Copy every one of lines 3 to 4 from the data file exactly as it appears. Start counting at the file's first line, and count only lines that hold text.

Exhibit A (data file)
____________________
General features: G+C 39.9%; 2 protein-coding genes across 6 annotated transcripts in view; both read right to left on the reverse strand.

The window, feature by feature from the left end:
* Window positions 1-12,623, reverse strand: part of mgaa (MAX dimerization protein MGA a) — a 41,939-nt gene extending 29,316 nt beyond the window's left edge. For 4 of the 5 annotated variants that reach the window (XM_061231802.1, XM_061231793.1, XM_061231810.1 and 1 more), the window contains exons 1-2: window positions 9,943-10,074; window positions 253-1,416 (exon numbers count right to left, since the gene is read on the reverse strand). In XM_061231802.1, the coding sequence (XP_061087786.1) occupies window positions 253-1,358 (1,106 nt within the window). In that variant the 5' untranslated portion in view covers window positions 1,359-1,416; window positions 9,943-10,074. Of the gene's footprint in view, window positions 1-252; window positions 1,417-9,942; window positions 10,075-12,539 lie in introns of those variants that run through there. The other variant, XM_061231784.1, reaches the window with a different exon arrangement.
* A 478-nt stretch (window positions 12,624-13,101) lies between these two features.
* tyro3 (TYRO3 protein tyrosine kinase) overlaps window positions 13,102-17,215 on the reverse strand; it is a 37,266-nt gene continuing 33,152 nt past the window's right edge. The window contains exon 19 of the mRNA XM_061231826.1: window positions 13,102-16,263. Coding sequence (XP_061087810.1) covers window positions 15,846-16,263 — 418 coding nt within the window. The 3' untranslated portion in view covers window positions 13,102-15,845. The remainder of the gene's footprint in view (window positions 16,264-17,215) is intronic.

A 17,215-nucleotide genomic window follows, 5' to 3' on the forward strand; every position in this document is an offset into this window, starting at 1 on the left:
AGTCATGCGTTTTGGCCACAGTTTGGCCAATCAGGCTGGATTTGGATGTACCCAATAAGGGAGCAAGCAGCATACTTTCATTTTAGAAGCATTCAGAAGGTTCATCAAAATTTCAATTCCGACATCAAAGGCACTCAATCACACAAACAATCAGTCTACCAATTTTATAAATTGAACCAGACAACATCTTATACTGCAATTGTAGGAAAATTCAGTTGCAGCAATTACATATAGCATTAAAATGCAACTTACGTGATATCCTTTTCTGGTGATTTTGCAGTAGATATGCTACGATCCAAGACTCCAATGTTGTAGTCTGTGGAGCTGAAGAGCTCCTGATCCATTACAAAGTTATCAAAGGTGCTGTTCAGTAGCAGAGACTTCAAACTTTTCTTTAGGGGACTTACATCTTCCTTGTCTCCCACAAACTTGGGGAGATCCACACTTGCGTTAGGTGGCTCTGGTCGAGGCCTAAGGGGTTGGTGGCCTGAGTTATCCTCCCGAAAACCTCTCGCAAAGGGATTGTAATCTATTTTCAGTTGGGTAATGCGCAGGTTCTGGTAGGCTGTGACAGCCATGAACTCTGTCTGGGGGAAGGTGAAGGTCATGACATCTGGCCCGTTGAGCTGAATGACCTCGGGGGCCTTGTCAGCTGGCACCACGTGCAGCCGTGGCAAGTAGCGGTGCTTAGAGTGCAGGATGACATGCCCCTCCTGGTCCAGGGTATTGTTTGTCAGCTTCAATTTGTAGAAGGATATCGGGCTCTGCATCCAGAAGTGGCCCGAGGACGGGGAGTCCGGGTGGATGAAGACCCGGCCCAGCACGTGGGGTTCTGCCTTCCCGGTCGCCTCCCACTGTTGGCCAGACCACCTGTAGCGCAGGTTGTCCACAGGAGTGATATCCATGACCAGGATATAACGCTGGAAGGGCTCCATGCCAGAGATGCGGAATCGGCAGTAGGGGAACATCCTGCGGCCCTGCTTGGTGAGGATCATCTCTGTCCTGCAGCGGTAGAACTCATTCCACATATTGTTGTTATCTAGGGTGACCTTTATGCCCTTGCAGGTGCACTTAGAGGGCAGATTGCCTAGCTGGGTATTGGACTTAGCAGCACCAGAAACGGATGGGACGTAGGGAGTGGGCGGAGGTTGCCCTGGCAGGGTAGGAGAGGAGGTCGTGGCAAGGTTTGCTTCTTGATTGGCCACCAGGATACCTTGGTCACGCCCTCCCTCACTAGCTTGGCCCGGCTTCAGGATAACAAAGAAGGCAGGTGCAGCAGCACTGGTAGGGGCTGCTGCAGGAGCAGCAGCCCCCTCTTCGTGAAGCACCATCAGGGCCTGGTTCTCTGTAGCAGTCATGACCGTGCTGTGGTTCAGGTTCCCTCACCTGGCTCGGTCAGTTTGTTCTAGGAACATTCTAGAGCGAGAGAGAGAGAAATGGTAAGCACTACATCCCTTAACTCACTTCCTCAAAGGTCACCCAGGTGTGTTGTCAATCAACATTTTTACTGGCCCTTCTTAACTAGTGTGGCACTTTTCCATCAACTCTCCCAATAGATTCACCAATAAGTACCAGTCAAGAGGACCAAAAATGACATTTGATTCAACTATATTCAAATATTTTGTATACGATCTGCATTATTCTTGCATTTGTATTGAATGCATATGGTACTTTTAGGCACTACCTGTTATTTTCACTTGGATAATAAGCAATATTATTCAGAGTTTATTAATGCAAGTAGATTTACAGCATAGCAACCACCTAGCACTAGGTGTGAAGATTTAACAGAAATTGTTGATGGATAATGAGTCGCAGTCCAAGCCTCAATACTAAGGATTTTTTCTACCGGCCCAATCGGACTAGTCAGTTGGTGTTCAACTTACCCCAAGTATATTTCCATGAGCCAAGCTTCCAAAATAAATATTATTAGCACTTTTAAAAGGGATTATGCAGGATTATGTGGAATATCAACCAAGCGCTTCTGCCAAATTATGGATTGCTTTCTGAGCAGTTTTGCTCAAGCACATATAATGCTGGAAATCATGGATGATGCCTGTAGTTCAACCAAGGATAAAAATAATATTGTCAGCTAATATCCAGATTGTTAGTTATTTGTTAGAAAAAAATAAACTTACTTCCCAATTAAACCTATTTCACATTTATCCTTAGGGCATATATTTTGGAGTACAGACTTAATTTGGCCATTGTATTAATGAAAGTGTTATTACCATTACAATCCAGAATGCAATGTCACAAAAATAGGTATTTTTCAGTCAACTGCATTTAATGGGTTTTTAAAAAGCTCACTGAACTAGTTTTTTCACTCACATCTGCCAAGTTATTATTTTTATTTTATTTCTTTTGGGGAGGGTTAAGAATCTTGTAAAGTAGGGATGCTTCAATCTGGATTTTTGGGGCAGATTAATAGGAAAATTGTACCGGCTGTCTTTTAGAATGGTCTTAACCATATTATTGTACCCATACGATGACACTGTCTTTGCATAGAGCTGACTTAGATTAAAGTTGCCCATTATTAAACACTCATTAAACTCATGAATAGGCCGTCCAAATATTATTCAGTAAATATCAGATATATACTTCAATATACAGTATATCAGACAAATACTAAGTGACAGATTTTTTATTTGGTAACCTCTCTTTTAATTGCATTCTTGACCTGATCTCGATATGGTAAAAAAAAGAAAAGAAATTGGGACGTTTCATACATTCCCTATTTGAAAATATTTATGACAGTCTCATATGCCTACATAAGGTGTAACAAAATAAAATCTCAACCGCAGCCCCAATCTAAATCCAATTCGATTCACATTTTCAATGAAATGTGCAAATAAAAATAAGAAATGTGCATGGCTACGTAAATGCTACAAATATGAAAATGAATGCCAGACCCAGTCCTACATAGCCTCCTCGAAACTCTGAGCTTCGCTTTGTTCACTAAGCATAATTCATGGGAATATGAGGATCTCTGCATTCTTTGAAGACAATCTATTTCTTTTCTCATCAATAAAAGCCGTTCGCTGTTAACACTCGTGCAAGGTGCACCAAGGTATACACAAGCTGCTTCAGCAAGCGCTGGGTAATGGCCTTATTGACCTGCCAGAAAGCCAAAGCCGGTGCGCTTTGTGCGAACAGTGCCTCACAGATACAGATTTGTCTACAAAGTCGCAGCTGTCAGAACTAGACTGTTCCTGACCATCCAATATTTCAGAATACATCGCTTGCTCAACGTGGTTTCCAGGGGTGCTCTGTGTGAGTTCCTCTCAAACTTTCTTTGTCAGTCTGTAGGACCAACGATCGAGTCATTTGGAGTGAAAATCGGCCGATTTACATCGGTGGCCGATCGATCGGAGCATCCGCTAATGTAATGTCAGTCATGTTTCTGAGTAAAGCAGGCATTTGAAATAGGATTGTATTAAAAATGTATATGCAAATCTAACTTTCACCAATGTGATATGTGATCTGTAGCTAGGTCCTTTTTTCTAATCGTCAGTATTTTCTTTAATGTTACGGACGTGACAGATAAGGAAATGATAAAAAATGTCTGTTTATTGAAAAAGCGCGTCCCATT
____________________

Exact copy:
* Window positions 1-12,623, reverse strand: part of mgaa (MAX dimerization protein MGA a) — a 41,939-nt gene extending 29,316 nt beyond the window's left edge. For 4 of the 5 annotated variants that reach the window (XM_061231802.1, XM_061231793.1, XM_061231810.1 and 1 more), the window contains exons 1-2: window positions 9,943-10,074; window positions 253-1,416 (exon numbers count right to left, since the gene is read on the reverse strand). In XM_061231802.1, the coding sequence (XP_061087786.1) occupies window positions 253-1,358 (1,106 nt within the window). In that variant the 5' untranslated portion in view covers window positions 1,359-1,416; window positions 9,943-10,074. Of the gene's footprint in view, window positions 1-252; window positions 1,417-9,942; window positions 10,075-12,539 lie in introns of those variants that run through there. The other variant, XM_061231784.1, reaches the window with a different exon arrangement.
* A 478-nt stretch (window positions 12,624-13,101) lies between these two features.